The Big 6 – Building Your Buying Metrics

Jon Hull

North Peak Contributor
One of the things I am hearing all the time around this industry is “-if you want to be successful, run your properties like a business”. What does this mean? It means if you want to be a real estate investor that builds wealth exponentially and sleeps well at night you need to have systems in place to take care of anything and everything that may come up. Running a successful business is about creating these systems. We recommend using a system called “The Big 6”.

“If you want to be a real estate investor that builds wealth exponentially and sleeps well at night you need to have systems in place.”

The Big 6 is a set of metrics we use to analyze and set the budget for rental properties. The Big 6 include your mortgage, property taxes, insurance, maintenance, vacancy, and property management. The numbers we use to determine the amount we budget for each month all come from actual North Peak affiliated market industry standards.
These numbers do fluctuate a little based on which market we are in. It is important to customize your budget based on the type of investment you are working with. A perfect example of this is the difference between a turnkey investment property and a rehab property. You will need to budget more for maintenance and capital expenditures on a property that has not had the roof or floors replaced in 20 years. A second example is a difference between insurance costs in a single family residential vs multi-family commercial.
Here are the numbers we recommend and why:


Mortgage <50%
On average, you should plan on spending 50% of your monthly income or less on your mortgage. However, if you are buying rental properties in cash you won’t have to worry about this one.


Taxes 1%
Although taxes can vary from state to state, spending at least 1% is a safe assumption. This does not include any special taxes that may be due in the area you choose to buy in. Call the local tax assessor to find out.


This will also vary by area and what kind of property you invest in. On a single-family home in a B-C neighborhood, you can generally plan on spending anywhere from $30-$80/ month.


Maintenance %7
All properties will need maintenance, even turnkey properties. Saving for maintenance is what keeps you sleeping well at night. This way when the call comes in from the management company on Monday morning telling you the pipe in the attic exploded and the plumbing, drywall, and painting bill is going to cost $2,000 you don’t have anything to worry about. The last 2 years you have been saving monthly for this scenario. You pay the bill and move on with your day unharmed.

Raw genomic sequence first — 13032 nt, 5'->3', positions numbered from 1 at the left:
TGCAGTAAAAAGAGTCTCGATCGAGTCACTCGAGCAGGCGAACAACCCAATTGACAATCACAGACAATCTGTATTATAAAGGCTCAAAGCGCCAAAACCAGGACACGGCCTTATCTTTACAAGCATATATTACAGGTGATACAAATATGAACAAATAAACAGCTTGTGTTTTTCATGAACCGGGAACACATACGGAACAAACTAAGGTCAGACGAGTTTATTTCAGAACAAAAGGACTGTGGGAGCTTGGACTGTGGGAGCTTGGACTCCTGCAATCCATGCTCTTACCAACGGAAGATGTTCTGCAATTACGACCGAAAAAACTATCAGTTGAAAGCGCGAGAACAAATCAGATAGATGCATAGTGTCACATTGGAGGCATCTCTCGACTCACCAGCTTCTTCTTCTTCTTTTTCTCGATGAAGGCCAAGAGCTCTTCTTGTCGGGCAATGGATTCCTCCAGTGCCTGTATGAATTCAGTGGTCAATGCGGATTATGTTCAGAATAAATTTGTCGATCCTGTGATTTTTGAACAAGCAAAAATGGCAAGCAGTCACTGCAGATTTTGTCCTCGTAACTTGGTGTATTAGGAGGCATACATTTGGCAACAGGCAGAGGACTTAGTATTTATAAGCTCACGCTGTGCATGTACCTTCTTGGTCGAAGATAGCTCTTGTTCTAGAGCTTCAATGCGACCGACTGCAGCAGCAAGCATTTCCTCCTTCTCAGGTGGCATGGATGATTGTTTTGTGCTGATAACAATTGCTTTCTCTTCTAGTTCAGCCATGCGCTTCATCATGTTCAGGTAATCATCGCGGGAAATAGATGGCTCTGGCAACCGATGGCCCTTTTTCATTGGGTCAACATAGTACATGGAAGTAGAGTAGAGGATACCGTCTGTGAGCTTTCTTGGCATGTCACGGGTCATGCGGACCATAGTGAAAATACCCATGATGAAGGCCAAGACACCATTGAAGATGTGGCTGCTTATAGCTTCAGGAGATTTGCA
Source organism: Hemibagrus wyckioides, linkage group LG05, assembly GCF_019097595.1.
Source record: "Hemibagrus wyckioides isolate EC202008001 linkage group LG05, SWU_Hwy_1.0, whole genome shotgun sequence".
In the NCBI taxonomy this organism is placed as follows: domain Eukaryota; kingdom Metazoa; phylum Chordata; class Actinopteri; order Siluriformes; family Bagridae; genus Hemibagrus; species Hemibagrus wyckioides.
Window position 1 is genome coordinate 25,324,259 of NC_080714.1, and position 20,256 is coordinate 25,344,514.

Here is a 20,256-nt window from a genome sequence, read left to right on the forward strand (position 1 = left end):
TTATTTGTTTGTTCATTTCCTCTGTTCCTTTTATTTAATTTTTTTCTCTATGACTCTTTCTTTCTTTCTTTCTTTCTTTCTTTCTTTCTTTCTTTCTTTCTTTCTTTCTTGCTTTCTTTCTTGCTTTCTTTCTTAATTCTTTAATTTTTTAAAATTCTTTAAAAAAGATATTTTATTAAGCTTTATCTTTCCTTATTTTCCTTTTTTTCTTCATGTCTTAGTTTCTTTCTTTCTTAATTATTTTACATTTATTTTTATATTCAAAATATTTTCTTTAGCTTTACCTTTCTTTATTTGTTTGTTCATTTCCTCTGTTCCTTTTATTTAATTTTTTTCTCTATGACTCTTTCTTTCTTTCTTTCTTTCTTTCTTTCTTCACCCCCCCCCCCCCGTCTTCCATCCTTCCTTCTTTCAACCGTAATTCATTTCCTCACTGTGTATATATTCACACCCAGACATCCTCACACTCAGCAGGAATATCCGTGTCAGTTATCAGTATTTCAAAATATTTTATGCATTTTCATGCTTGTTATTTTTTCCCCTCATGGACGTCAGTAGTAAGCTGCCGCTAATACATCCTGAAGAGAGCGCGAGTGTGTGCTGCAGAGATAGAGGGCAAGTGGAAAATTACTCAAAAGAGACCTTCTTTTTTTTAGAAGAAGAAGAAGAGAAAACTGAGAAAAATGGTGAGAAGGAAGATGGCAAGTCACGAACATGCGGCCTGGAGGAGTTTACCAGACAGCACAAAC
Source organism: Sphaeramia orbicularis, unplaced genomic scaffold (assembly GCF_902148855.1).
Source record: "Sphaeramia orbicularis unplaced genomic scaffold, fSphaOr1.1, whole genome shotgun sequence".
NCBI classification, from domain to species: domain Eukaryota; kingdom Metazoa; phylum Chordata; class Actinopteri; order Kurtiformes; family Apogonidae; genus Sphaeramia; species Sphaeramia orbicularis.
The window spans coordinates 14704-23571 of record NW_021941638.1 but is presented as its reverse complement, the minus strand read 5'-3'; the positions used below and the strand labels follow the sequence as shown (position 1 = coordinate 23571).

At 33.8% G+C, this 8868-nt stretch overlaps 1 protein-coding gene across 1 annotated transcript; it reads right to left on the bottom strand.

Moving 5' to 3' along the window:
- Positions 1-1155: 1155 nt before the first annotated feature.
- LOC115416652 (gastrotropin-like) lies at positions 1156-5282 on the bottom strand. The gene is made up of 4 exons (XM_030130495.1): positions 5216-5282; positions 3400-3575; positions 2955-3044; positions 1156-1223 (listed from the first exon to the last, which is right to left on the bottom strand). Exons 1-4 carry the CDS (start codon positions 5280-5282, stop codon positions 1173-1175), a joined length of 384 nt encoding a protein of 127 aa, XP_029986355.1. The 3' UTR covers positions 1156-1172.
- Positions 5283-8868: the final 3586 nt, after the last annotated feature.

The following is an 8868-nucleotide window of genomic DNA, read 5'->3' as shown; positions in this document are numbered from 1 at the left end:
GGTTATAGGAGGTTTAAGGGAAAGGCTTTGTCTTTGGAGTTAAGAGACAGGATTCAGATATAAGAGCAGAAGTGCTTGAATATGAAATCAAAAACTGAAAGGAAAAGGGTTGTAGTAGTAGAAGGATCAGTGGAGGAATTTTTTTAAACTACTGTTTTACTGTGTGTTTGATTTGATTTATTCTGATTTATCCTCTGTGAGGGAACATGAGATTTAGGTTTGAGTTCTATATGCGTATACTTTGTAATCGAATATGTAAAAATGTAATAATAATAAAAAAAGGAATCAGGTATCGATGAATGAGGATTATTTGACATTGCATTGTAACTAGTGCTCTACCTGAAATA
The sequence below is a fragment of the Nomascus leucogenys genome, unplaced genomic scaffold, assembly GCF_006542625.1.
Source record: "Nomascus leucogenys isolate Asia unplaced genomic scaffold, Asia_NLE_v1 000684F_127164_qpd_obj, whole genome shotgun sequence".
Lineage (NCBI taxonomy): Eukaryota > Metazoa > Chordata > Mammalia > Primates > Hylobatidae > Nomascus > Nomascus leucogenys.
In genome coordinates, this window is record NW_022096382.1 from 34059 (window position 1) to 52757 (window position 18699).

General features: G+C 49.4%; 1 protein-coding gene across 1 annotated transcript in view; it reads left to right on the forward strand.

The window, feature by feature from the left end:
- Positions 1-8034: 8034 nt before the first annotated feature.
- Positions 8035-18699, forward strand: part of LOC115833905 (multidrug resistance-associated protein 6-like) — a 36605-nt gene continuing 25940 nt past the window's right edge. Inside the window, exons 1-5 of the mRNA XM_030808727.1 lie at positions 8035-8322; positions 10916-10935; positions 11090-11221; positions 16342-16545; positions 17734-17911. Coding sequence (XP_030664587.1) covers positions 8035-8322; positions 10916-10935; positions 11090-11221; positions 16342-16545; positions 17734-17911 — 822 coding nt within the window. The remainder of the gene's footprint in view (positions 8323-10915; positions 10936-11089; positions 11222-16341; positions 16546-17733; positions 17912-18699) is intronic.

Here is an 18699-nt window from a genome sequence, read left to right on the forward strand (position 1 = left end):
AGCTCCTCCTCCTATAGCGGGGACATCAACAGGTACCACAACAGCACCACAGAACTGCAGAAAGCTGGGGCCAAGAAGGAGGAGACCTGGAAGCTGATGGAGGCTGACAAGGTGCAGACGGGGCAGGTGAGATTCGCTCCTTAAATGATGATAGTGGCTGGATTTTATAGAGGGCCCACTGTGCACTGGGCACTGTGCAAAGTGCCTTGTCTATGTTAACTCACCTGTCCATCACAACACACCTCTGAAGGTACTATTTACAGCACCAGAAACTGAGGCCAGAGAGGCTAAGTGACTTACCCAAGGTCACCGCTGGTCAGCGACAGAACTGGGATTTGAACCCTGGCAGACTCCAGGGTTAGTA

Vacancy 4-5%
Studies show on average one room in twenty will be vacant in most markets. Generally speaking the Midwest markets are much more “renter heavy” than the west coast but even so, you should always budget for the down-times when you don’t have a renter paying your mortgage for you.


Property management 8-10%
If you are not living in the same city as your rental properties we highly recommend using a property management team to run your rentals. Property management takes care of finding tenants, replacing tenants, maintenance, collecting rent, etc. This will help you sleep at night, maybe more than any other item. Worth the money, trust me.

If you haven’t already seen it, please feel to watch Grant Diggles’ Whiteboard video demonstrating how the “Big 6” work.

A couple notes worth taking:
First of all; do your own homework. North Peak will always provide you with a Proforma that will highlight these import numbers and break it all down for you to make it easy. With that said, I like to run the numbers myself for any property I have a real interest in. I always run the numbers for the best and worst-case scenario. I want to know what this property has the potential to do for me as well as what will happen if things don’t go as planned.
Second; I always add in some extra numbers like an increase in rent, inflation, and property upgrades. U.S. inflation averages 3%/ year. This means rental rates go up too, as do the costs of just about everything else. Also, if your property or area are getting more desirable you have the ability to raise the rent as well.
Third; you might be asking: “What about utilities, lawn care, garbage etc.?”. In single-family residential, the tenant usually pays these bills. In multifamily commercial the landlord pays. Definitely, something to factor in if you are planning on investing in large multi-family properties.
Lastly, I encourage you to practice. When you see the turnkey Tuesday emails come out, check out all the proformas, get used to reading them, run your own numbers and compare them.
Happy Investing!

1031 Exchange from the Stock Market into Real Estate? Jon Hull North Peak Contributor One of the hardest things about getting started as a real estate investor is finding the available capital to do those first deals. Not many people have that kind of liquid savings...

25 Must Know Rules and Terms

25 Must Know Rules and Terms Not knowing what you are doing is scary. Not knowing what you are doing with your retirement money is really scary. This is not a game we want to treat like gambling. You have to know what you are talking about when you are throwing around...

Avoid the Agony of a Loss

Avoid the Agony of a Loss Jon Hull North Peak Contributor Only play to win.... I played sports for years. I love everything about getting out onto a field and pushing through all the pain and sweat for a victory. I will put in every bit of time and work as long as...

Share This